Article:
109. Then, there is the need to try and adapt the communication to different recipients, with the difficulty that in some cases, the same information should be delivered in several forms and contents, in order to meet the expectations of different target audiences.
110. Competent authorities could, where this is not yet the case, prepare and disseminate guidelines to guide the use of social networks by judicial institutions and their members. In an area where the boundaries are not necessarily clear, such guidelines can probably prevent abuse and/or inadequate interventions.
111. Public lectures and debates on justice-related topics may be organised.
112. These can bring together, as speakers, not only judges and prosecutors, but also political leaders, journalists, professors of law and other members of civil society.
113. For example, the target public might include people of a specific region, lawyers, schools, etc.
114. The CCJE noted the importance of actions in collaboration with schools: "Relevant school and university education programmes (not limited to law schools) should include a description of the judicial system (including classroom interventions by judges), court visits and active teaching of judicial procedures (role playing, attendance at hearings, etc.). Thus, courts and judges' associations can work in collaboration with schools, universities and other educational establishments to present the judge's specific reasoning in school curricula and in public debate" (Opinion No 7 CCJE, para. 12).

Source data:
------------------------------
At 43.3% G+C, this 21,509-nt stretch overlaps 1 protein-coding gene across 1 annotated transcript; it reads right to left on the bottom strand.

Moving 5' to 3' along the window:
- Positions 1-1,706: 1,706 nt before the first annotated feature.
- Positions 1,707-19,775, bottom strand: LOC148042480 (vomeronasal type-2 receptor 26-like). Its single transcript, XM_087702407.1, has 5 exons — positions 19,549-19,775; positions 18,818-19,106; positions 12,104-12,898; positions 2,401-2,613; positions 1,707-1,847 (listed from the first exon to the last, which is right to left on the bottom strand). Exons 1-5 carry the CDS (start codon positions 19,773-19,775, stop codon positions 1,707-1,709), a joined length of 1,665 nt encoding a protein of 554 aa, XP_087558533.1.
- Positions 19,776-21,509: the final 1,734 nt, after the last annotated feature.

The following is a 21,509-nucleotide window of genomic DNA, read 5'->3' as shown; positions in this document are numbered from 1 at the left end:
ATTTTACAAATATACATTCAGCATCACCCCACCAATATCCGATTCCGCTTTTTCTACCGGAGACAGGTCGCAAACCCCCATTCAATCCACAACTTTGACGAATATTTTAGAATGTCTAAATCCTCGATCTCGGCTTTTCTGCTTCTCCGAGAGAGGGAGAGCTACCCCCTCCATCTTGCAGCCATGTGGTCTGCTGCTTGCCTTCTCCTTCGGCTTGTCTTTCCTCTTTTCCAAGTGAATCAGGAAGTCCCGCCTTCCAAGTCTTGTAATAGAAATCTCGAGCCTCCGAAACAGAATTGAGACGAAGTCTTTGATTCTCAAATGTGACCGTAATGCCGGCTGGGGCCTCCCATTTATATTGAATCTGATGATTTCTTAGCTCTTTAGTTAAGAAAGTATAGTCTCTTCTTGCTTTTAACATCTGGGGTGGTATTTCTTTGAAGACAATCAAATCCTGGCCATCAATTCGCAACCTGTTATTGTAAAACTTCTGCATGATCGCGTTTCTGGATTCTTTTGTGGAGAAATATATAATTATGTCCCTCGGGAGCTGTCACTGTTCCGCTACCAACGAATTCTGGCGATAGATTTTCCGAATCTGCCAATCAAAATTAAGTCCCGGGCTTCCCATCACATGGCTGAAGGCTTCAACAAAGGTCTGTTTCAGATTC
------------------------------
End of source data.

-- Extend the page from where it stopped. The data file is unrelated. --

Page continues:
115. In some countries, judicial institutions prepare and publish filmed messages. These messages are intended to inform the public - or parts of the public - about judicial activity in general or about specific aspects of that activity. They can be transmitted on television, on the internet or on platforms such as YouTube.
116. Also in some countries, the courts secure video footage of specific court hearings and/or of the rendering of specific judgments. These are broadcast live via the courts’ own websites or via YouTube and/or brought by television (typically by public service channels).